Theo has been living in Dublin for most his life, but he can’t seem to escape the past traumas plaguing him. He is filled with survivor’s guilt for escaping the genocide in Rwanda when his family most likely didn’t. He is filled with the memories of terrible things he saw – but can’t piece together to make sense. Living in Dublin, Theo seems to be caught up in in-betweens. A black kid in majority-white Dublin leaves him wanting to fit in, and leads him into the underground drug world of Dublin, where he’s suddenly caught up in things beyond his control. As Theo’s story unfolds, the realities of Dublin merge with Theo’s past Rwandan trauma, forging links between two very different lands with two very different histories.
Theo’s story resonated with me for a few different reasons. First, because being a woman of colour in present-day Dublin, I have never quite seen a story that merges with my experiences so vividly. Secondly, Theo is probably one of the most enthralling characters I have read in many ways. Despite his many traumas, he pushes on and seems to have a cautiously positive outlook about the people around him. At times during the novel, Theo seems beyond his age (which is 22), but this absolutely works because he is so shaped by the things he has seen, and how he hasn’t been able to deal with it yet. Theo was written as a totally palpable, realistic character.
I also loved the voice of this book. The prose was beautiful, but not in a jarring way that feels disconnected from the book. The prose worked hard to link the two worlds of Ireland and Rwanda together for the reader. When we’re in Theo’s narrative, it’s far too easy for him to slip from the streets of Dublin to his life in Rwanda – and it’s just as easy for readers to travel that distance with him. The voices of the characters are also excellently portrayed. The Dublin accent can sometimes be difficult to put down on paper, but Clár Ní Chonghaile did a wonderful job of capturing it. I was afraid, too, that perhaps the difference between the prosaic voice and spoken voice would create a dissonance, but thankfully, that rarely happened.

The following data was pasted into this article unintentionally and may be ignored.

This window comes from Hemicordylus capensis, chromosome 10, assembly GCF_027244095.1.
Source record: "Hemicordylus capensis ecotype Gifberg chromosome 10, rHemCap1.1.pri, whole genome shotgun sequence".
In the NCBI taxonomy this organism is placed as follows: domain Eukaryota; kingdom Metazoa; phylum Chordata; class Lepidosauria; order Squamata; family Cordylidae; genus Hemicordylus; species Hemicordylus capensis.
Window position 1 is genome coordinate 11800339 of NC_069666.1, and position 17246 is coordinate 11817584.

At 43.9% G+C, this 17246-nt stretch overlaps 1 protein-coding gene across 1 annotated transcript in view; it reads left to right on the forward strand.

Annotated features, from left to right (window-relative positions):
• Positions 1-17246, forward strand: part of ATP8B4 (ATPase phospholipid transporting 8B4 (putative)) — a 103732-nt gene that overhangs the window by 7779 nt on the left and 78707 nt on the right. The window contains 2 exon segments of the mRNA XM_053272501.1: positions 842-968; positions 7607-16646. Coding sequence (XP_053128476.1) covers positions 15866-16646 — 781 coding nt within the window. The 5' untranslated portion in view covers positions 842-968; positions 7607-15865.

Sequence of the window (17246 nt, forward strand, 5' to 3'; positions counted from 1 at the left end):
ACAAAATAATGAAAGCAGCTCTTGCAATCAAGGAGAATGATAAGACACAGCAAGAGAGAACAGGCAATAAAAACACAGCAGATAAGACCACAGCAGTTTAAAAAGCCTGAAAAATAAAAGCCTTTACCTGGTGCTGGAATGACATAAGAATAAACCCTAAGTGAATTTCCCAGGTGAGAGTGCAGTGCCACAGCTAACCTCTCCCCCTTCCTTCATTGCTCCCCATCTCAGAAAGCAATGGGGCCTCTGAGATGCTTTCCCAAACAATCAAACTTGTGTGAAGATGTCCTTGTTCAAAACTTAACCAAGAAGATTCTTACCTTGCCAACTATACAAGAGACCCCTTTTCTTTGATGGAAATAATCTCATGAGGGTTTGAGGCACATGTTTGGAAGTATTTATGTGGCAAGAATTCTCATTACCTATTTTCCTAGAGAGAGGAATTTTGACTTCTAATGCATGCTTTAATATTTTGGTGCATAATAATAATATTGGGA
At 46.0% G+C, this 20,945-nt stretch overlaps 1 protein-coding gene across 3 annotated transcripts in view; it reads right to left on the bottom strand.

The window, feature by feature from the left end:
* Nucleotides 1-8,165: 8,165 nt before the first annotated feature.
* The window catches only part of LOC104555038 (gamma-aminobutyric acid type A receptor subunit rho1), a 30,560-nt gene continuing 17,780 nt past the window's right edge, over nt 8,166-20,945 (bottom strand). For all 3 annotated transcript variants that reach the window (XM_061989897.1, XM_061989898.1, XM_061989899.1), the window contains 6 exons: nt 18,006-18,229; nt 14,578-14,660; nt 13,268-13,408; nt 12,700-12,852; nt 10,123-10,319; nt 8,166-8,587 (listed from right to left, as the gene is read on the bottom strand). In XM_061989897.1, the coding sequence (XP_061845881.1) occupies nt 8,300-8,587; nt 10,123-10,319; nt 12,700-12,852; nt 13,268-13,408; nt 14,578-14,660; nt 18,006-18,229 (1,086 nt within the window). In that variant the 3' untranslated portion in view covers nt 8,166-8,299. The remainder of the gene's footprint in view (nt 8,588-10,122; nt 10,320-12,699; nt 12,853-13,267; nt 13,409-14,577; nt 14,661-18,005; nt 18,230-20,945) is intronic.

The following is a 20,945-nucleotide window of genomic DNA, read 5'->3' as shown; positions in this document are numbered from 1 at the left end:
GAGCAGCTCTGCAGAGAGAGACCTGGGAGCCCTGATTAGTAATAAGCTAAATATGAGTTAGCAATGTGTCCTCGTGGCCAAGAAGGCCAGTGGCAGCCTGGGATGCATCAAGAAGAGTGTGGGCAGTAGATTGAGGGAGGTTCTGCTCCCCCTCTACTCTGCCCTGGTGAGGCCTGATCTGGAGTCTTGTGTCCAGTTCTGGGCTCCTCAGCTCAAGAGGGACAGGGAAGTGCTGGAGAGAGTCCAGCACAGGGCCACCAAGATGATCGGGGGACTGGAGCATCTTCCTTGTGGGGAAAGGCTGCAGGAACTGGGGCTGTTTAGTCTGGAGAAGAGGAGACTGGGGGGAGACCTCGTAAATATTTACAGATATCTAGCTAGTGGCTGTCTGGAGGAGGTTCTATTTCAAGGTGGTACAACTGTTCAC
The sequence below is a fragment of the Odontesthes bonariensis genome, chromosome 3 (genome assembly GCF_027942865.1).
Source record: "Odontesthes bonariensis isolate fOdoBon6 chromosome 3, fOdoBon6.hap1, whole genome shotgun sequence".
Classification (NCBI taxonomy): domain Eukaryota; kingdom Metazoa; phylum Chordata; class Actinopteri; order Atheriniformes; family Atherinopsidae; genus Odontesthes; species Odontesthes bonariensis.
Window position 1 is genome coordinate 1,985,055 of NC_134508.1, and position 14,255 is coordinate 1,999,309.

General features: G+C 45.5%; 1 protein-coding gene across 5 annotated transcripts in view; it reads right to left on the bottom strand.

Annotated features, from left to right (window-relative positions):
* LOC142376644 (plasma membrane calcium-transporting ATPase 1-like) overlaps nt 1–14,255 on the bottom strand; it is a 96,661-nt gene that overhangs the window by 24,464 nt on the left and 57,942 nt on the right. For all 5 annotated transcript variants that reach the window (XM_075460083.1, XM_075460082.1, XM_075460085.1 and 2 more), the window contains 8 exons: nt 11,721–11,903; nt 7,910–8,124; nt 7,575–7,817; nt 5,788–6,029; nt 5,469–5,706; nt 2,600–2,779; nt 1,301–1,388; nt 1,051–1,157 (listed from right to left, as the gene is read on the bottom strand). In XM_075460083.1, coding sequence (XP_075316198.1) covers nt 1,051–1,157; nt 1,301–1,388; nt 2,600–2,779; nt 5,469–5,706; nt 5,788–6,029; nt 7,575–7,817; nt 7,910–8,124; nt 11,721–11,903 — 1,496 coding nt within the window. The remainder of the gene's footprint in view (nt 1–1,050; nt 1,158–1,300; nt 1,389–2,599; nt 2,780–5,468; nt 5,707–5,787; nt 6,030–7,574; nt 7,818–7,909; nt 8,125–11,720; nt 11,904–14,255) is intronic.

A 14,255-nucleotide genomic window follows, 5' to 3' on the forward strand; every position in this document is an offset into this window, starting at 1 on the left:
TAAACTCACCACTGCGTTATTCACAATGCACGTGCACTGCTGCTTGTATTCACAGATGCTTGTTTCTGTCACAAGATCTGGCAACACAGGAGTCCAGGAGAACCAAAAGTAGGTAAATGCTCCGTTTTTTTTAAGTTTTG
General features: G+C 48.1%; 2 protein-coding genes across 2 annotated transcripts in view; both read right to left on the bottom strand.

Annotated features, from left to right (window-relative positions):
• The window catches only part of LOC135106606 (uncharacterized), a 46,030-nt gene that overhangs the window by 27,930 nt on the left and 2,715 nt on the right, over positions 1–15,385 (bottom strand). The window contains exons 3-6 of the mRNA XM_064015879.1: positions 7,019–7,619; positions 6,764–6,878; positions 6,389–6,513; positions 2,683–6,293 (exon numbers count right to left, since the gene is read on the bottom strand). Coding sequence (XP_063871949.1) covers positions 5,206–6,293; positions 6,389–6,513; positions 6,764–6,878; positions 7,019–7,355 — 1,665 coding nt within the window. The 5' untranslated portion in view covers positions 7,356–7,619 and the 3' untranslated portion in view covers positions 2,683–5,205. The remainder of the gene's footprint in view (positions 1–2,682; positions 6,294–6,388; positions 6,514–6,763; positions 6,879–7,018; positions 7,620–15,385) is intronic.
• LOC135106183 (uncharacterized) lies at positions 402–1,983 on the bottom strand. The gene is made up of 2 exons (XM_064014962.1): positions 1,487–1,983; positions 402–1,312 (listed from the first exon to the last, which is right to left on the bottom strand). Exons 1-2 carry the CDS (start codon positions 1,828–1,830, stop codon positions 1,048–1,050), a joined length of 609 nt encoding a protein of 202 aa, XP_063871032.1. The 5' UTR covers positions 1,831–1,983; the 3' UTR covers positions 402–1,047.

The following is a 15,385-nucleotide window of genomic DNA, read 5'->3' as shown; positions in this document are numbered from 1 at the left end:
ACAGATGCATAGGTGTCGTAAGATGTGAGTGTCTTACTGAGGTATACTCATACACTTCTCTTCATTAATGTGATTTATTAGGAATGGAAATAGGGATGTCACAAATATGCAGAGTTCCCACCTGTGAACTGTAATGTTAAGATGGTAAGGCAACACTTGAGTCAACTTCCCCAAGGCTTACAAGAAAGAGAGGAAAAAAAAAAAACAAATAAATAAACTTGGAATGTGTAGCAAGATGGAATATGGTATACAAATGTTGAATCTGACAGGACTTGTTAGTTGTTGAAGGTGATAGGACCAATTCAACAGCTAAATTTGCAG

Where the book struggles a little is with the minor characters in Theo’s life, of which there are quite a few. They seem to fall into the shadows quite easily – struggling to keep up with the vividness of Theo. This is especially true of Theo’s love interest. The first – Precious – is little known to us, succumbing to being only a love interest who is often referred to in terms of sex or her body. The second – Cara – comes into play right after Precious and Theo break up, making both relationships feel inauthentic and ill-developed.
There is also another interloping story with Theo’s – Deidre’s. The blurb of the book suggests that Deidre and Theo’s friendship is the core plot: “A chance encounter in a restaurant with Deirdre offers [Theo] a lifeline. But Theo and Deirdre’s tender friendship is soon threatened by tragedy.” While their friendship is important to the plot, it doesn’t develop until much later in the story. Their relationship also suffers from seeming inauthentic at times. Though one of the first scenes of the book is Theo and Deidre’s first encounter, their ‘friendship’ seems to come out of the blue, summarised in one of the later chapters and sprung onto the reader, rather than developed slowly over the course of the novel.
Despite its flaws, Rain Falls on Everyone was a brilliant book. It was nuanced and gripping in all the right places. And played on your heartstrings at all the right times.
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A beautifully written novel with a main character that was wholly relatable.
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